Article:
In this scenario, Kissinger’s China visit was an attempt to find a middle way to balance the factors and help the US’s cause in Ukraine. Although the Chinese have not made any official statement on Kissinger’s propositions on China’s ties with Russia, it’s highly unlikely that China will trade its sovereignty in return for mere words by a non-state factor like Kissinger.
A missing minister
In 1971, following Kissinger’s China visit, Mao’s heir-apparent Lin went missing in September. Months later, after Kissinger’s repeated visits and Nixon’s official trip, China alleged that Lin attempted a coup to oust Mao and usurp the leadership of the Communist Party of China (CPC), failing which he tried to flee from China and was killed in a plane crash in Mongolia.
The “Lin Biao incident” became an embarrassment for China and the CPC for long, and is now a concealed chapter in the history of the country. However, with Kissinger’s China visit in 2023, another top leader of the CPC has gone missing, utmost surreptitiously, raising eyebrows globally.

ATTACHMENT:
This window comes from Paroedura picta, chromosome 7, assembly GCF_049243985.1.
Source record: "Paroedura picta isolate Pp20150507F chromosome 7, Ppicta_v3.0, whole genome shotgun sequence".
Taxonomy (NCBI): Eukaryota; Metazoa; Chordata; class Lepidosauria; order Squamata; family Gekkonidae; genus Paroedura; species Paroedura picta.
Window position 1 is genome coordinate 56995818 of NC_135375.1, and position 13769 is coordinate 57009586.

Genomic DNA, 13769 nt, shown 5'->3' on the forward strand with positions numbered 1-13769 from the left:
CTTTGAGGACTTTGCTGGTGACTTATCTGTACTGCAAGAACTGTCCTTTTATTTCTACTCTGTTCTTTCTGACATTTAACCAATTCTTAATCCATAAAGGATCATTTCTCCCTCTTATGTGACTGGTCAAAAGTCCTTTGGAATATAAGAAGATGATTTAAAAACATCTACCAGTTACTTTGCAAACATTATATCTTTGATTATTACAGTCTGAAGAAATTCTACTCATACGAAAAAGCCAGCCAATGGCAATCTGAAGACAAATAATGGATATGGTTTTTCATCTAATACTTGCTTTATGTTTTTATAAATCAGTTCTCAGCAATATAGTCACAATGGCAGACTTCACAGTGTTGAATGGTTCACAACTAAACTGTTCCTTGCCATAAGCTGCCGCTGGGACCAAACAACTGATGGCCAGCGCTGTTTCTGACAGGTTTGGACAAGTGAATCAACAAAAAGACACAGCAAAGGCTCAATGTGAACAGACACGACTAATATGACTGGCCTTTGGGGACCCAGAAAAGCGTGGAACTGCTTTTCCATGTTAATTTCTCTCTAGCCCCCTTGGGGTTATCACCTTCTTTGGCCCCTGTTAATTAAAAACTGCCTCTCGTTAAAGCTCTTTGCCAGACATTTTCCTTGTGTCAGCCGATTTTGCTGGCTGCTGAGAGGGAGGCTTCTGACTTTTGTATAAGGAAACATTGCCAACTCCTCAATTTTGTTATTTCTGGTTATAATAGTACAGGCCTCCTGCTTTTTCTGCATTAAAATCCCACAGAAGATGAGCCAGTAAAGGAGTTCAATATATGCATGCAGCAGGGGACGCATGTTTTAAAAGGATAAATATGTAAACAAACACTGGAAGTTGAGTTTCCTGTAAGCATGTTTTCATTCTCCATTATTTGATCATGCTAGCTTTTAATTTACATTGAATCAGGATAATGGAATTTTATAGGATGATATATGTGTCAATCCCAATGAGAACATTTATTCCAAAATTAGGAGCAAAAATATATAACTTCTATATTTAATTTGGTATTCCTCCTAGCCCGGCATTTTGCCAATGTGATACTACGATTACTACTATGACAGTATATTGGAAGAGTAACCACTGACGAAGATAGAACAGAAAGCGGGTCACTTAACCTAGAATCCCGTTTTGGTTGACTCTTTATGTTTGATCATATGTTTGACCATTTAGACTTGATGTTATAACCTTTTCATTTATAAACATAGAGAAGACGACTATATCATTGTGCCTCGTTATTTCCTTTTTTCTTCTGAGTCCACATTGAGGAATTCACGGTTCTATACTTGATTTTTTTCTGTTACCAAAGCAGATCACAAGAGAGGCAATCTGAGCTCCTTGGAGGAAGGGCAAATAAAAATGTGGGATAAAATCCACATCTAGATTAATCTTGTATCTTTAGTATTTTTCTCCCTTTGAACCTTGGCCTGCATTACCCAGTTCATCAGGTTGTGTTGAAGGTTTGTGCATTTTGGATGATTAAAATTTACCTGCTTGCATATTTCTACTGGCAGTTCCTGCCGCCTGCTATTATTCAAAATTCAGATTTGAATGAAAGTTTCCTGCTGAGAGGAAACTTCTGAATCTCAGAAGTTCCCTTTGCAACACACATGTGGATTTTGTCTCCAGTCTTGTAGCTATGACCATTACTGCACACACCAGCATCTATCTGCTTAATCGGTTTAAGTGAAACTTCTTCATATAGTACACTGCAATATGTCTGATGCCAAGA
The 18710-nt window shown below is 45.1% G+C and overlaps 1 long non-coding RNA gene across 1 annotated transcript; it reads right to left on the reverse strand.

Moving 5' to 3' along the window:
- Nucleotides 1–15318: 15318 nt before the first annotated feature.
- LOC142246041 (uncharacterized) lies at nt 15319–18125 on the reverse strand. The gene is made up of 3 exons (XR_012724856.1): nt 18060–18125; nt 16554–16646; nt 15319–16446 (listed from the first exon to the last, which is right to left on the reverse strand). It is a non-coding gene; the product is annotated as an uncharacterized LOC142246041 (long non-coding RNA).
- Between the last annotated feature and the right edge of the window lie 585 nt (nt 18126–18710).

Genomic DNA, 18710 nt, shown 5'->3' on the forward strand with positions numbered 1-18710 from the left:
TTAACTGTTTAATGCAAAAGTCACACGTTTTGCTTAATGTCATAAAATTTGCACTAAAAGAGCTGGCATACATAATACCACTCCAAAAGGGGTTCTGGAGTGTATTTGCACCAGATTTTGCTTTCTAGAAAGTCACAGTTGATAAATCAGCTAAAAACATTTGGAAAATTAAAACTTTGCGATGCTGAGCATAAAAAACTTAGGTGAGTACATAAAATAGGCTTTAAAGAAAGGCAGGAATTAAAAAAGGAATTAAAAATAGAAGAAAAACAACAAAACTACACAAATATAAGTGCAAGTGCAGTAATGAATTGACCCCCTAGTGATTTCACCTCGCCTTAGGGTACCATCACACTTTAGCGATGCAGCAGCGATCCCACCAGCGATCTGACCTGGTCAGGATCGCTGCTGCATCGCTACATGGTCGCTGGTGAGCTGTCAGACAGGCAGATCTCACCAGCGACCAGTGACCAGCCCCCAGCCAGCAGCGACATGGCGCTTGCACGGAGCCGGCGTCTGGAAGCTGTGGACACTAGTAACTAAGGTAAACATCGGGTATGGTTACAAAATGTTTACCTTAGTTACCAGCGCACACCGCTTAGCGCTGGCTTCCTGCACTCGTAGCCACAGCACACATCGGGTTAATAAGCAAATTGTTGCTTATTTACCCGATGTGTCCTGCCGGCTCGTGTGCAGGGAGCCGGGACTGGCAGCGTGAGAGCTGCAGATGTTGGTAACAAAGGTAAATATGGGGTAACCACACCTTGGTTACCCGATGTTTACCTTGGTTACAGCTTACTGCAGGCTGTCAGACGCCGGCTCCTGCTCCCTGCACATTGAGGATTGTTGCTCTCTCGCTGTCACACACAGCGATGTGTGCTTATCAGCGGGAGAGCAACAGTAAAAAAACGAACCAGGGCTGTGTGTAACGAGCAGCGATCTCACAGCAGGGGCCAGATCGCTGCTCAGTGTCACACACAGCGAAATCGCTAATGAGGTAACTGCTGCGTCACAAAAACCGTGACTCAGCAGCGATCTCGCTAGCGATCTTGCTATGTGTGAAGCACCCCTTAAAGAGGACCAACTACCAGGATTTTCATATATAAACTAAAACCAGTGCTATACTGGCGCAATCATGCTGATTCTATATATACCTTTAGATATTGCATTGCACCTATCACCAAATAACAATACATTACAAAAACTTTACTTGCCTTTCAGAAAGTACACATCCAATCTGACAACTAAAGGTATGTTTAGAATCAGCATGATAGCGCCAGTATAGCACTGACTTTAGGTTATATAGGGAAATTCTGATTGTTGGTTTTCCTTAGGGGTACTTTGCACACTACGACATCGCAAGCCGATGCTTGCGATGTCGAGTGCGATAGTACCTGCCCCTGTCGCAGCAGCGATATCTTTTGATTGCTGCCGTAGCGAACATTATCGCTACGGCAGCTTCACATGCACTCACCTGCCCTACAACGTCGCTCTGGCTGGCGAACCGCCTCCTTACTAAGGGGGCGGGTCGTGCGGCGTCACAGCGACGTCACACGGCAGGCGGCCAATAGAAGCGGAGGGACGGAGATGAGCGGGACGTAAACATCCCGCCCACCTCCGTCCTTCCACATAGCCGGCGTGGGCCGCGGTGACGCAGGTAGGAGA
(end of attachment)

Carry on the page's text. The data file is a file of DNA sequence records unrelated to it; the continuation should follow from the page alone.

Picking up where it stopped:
Chinese Foreign Minister Qin Gang, who was appointed to the position this year, after his stint as a diplomat in the US, has been missing since June 23rd. There has been no news about him in the Chinese press and the foreign ministry’s briefings have skirted the questions regarding his whereabouts from the final transcriptions.
Although Qin is still shown as the minister on the ministry’s website, there have been no comments or statements from him after a congratulatory message to the Jakarta Forum on ASEAN-China relations on June 22nd. The Chinese foreign minister’s absence from the public has raised questions regarding his possible purge.
Qin was often found highly critical of the West, especially the US, and its neocolonial expansionism. A strong supporter of Xi’s reforms and modernisation, he has, on the one hand, highlighted the importance of stronger Sino-US ties, and, on the other, about the US’s hypocrisy and warmongering.